To do that, they will have to beat a Bengals team that needs a win to get into the playoffs. Cincinnati will be desperate for sure. If the Ravens lay another egg on the road, as they have in Tennessee, Jacksonville, Seattle and San Diego, they will have to start the playoffs on the road again in either Oakland or Denver.

Personally, even without Roethlisberger at quarterback, I think the Steelers could survive and win against either the Broncos or the Raiders. Oakland would be the toughest challenge for whichever AFC North team goes out there because they are tough and physical. Given the Ravens struggles on the road, I'm not sure I like the idea of them flying across the country to face a hard-nosed ball club like Oakland.

The Raiders only go as far as erratic quarterback Carson Palmer takes them, but I like their chances in the postseason more than the Fighting Tebows. Like George W. Bush before him, Tebow should not be misunderestimated. He has a unique skillset, is built like a fullback, and if you keep it close, he'll burn you. But the option offense isn't going to fly against veteran defenses like the Ravens or Steelers. Denver is a run-first team, and as Detroit, New England and Buffalo have showed, if you can stop the run, build a lead and make Tebow a pocket passer, the turnovers will come.

- Speaking of erratic quarterbacks, Joe Flacco everybody!

There's a lot on the line for the Unibrow this postseason. He wants a big, long-term contract and carrying the Ravens to the Super Bowl is where Flacco can earn it. The problem is, can he do it? Not playing like he has this year he can't. If you're looking for a symbol of some of the Ravens' inconsistencies this year, look no further than the guy taking the snaps.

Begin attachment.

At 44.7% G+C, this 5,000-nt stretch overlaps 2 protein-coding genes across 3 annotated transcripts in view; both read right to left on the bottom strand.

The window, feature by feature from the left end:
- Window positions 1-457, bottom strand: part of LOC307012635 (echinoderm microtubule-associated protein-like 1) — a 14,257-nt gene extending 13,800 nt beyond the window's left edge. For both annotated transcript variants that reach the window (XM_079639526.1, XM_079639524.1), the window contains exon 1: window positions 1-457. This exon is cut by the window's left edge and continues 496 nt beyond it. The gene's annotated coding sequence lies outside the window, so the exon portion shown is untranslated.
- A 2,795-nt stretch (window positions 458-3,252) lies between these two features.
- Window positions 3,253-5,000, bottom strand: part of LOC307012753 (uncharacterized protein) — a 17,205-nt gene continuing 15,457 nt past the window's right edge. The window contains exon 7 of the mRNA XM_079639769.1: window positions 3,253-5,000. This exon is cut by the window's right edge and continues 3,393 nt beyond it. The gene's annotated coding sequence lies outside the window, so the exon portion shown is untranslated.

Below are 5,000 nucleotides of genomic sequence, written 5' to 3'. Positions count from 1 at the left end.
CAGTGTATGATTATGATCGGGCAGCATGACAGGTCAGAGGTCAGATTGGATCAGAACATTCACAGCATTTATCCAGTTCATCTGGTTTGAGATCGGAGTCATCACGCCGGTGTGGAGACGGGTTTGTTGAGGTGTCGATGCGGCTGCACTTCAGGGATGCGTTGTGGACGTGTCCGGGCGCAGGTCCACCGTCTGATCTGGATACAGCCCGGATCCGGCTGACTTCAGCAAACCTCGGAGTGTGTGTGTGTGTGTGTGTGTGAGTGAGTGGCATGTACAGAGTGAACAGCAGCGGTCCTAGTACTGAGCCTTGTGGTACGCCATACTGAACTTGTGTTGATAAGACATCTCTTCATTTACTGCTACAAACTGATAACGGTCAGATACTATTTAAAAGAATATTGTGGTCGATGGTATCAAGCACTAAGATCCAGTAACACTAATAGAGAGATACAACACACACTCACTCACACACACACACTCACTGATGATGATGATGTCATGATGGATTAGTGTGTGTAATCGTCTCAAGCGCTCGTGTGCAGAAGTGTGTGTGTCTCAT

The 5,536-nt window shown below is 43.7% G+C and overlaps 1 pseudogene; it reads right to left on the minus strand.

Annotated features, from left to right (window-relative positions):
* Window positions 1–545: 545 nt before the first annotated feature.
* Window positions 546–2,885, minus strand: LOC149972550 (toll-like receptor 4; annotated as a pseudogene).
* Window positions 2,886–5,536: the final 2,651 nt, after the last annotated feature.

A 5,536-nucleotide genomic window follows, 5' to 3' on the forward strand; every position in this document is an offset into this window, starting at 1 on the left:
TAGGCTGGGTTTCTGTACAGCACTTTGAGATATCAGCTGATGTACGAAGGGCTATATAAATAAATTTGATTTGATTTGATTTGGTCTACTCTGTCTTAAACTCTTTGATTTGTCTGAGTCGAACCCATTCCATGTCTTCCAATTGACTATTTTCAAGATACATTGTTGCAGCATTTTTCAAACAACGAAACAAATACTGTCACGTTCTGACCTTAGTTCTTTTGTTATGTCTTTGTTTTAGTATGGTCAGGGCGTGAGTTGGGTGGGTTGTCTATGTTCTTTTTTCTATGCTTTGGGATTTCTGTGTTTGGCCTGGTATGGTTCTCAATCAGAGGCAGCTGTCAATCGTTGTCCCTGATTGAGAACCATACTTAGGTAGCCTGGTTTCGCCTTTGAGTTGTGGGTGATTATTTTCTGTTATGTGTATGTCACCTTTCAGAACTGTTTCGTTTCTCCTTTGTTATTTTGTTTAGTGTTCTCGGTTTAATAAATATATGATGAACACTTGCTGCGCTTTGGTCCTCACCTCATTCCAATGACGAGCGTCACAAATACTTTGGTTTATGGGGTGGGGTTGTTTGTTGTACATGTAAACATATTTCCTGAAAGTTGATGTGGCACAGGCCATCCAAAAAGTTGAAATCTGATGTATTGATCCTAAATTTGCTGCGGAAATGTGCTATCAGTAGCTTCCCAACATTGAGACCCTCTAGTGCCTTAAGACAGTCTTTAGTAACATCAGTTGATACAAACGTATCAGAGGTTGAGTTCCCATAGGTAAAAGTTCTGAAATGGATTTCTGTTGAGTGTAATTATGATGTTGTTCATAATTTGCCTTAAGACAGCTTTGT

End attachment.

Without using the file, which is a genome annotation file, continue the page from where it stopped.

The Ravens are going to need Flacco to carry them, not just in the postseason but this Sunday as well. Good teams are going to take away Ray Rice and take their chances with Flacco. He's shown in the past that he's capable of leading this team to wins in big games. For the 'Brow, he has to put together the best, most consistent four games of his life starting this Sunday.

If Flacco is accurate, confident and sure in these next four games, the Ravens can go places. If he's throwing balls six feet over his receivers' heads, if he's throwing picks or if he's fumbling, the Ravens will be done like dinner.

- The formula for beating this Ravens team is out there and it goes like this:

Play them anywhere but M&T Bank Stadium

Run the ball enough to keep them honest

Get the ball out of your quarterback's hands quickly

Stop Rice

Pressure Flacco heavy and often

That's the formula that has been practiced by Tennessee, Seattle, Jacksonville and San Diego and it's worked like a charm. Two of those teams (Tennessee and San Diego) really made the Ravens defense look bad, thanks to accurate quarterbacks and at least one top notch, tall, wide receiver. San Diego had two tall receivers and a quarterback that looked like he was in the Ravens defensive huddle all night.